Definition of excavate in English:
- There were no tools found in the churchyard so it is not yet clear how the hole was excavated and officers are not aware of any history of vandalism at St Martin's.
- We excavate a hole, put our tent inside it, and start winter camping for a few days.
- At least two of them have developed blades that allow you to use a tooth bucket for more than excavating a hole or digging a trench.
- That ground was largely excavated down to bed - rock to provide adequate support for the pillars that support this upper deck.
- However, earlier this week Bloor put up temporary buildings on the site, started excavating the ground and moved building materials in.
- They've excavated the grounds for the new hospital, which should be open in about three years.
- Wheel loaders offer the best bet for contractors who need to excavate rock, minerals, and soil or to load and carry materials.
- James inefectually tried to excavate a droplet of water from his ear.
- They've also had problems with Intergen (the firm that wants to excavate underground gas caverns near Aldbrough).
- The team have also been excavating areas of the site that could not be saved from the sea and, in the course of their excavations, came across three burials lying next to the Priory church.
- Lynn will receive training so she can excavate sites, remove fossils and artifacts, and carefully map the finds.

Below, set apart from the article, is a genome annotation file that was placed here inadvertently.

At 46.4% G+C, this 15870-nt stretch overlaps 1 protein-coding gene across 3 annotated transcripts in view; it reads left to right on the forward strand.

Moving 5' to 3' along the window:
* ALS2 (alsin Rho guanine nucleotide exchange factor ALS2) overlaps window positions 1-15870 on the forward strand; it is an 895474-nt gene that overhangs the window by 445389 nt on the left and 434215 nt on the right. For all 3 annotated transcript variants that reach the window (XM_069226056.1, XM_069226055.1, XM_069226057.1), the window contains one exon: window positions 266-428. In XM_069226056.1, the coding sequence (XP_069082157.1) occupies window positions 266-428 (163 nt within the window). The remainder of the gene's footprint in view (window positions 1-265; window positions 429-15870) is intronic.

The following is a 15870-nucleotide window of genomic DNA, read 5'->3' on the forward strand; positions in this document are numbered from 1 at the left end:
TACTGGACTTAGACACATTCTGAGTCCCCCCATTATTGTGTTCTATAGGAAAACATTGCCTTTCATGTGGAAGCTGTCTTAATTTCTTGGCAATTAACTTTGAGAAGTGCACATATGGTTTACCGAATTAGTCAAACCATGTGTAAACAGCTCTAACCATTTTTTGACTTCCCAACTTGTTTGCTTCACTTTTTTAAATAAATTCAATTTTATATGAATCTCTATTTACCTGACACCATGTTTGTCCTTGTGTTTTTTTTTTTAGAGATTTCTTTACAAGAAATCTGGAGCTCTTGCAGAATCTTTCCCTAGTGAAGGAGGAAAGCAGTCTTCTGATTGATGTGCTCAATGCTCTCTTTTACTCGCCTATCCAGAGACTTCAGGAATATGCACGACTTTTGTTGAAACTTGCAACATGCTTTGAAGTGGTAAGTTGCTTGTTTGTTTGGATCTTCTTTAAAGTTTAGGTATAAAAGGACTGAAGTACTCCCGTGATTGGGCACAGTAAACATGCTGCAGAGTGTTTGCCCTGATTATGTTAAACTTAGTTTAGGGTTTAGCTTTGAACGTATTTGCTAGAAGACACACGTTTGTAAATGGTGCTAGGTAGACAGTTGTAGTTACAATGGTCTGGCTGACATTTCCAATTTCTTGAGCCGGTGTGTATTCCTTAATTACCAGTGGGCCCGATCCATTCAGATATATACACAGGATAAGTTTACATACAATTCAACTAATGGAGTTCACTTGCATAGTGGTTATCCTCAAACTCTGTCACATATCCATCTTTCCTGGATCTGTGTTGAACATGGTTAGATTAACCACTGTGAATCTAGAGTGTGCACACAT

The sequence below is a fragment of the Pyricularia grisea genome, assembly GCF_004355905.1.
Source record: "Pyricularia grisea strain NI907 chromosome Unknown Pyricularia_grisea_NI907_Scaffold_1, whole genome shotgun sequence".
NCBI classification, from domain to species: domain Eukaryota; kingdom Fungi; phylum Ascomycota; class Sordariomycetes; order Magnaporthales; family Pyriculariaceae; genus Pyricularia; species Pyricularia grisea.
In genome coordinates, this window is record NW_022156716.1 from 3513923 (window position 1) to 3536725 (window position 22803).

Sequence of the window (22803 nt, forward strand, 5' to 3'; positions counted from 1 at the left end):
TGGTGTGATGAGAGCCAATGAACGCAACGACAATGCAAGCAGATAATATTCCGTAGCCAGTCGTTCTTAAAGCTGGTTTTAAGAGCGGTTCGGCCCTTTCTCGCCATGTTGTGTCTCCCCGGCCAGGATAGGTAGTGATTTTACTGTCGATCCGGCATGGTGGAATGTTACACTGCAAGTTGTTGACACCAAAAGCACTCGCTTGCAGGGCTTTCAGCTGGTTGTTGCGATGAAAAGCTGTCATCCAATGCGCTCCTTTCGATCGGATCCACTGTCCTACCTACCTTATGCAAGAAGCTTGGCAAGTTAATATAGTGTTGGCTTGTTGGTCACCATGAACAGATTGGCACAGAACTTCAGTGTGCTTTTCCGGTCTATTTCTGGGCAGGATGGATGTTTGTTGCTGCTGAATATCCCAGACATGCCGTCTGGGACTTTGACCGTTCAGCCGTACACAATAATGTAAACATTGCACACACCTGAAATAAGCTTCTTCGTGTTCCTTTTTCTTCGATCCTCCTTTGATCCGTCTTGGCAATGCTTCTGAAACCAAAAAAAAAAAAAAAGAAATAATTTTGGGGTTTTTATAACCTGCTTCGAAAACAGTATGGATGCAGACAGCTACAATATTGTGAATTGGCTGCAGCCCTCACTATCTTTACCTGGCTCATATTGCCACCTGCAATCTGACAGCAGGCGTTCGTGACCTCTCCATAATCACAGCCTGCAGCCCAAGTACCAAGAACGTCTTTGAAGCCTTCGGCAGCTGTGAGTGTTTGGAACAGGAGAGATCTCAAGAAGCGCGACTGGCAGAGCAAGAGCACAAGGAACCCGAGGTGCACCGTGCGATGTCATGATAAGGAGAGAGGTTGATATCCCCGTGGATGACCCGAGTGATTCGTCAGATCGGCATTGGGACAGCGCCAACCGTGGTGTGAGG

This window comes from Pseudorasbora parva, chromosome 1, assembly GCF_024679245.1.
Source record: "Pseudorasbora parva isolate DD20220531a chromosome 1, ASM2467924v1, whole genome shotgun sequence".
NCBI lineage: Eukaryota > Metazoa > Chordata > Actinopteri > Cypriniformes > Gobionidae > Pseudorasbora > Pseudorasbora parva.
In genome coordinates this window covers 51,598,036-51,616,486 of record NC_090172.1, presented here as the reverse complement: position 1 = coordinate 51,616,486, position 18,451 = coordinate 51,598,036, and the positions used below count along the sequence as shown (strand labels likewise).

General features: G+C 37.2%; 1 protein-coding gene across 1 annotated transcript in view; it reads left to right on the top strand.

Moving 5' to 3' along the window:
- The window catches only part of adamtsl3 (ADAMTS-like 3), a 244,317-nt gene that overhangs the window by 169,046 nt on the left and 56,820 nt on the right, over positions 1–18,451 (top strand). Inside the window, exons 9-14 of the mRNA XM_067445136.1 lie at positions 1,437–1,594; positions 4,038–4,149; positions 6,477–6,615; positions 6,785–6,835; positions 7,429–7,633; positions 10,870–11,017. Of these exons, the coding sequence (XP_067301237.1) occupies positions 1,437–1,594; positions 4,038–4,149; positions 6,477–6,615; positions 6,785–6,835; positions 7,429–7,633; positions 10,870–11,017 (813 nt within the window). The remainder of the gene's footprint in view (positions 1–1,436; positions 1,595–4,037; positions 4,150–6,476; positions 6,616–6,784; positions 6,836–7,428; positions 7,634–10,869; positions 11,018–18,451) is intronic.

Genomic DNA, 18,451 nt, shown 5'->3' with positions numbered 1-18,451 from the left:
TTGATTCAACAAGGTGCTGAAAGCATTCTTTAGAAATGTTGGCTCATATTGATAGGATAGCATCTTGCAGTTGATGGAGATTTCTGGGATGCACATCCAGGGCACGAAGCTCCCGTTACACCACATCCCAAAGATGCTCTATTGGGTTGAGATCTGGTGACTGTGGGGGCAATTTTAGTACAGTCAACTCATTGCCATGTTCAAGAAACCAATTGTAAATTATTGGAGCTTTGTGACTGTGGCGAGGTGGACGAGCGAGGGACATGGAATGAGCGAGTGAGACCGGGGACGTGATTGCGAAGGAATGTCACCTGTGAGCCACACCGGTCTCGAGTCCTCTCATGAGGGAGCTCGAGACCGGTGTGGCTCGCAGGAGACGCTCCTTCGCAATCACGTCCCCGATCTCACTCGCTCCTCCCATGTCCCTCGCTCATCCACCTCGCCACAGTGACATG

- In this year an amateur archaeologist carefully excavated the original site of the house and located the chimney foundation (Robbins).
- Archaeologists first began excavating the remains of a 1,000-year-old castle located on the site in 1936.
- Archaeologists are excavating the remains of an important 17th century iron-smelting furnace that was almost lost forever.
- Archaeologists excavated the remains of 23 men, women and infants from the tombs.
Late 16th century: from Latin excavat- 'hollowed out', from the verb excavare, from ex- 'out' + cavare 'make or become hollow' (from cavus 'hollow').
cave from Middle English:
Latin cavus, ‘hollow’, is the origin of a number of English words, including cave, cavern (Late Middle English), cavity (mid 16th century), and excavate (late 16th century). Concave (Late Middle English) is from cavus preceded by con ‘with’, while convex (late 16th century) is from the Latin for ‘vaulted, arched’. In the days when more people knew Latin, there was a second English word spelled cave. This one, pronounced kah-vay, meant ‘beware!’, and was used from the mid 19th century by schoolchildren to warn their friends that a teacher was coming.
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